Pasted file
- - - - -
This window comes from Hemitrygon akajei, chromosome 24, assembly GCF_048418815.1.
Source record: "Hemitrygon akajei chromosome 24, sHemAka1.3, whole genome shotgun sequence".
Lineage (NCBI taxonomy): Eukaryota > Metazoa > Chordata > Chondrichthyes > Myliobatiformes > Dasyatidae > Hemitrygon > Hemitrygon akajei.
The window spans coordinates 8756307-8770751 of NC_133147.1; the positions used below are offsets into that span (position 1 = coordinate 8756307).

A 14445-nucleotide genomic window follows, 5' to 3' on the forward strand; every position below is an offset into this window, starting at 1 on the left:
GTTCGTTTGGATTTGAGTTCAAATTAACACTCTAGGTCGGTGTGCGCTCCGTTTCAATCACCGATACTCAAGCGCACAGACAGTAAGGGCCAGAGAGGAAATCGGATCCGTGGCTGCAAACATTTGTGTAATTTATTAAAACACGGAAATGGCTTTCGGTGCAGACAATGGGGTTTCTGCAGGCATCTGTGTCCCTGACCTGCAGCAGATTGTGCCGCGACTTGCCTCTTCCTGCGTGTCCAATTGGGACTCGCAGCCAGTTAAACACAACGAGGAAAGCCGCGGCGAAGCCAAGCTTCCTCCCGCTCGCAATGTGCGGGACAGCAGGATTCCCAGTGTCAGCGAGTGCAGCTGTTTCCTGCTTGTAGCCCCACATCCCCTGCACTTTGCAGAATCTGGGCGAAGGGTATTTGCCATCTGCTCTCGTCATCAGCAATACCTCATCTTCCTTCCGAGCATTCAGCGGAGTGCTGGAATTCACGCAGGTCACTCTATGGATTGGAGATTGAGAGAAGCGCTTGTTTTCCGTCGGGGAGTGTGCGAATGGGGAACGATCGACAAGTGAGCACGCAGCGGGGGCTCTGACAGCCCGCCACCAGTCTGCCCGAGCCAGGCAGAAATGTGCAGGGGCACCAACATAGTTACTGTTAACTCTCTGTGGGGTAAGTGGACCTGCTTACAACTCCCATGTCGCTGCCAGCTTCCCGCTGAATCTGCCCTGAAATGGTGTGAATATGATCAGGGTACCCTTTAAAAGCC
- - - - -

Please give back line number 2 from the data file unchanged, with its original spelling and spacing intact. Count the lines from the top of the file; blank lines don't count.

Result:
Source record: "Hemitrygon akajei chromosome 24, sHemAka1.3, whole genome shotgun sequence".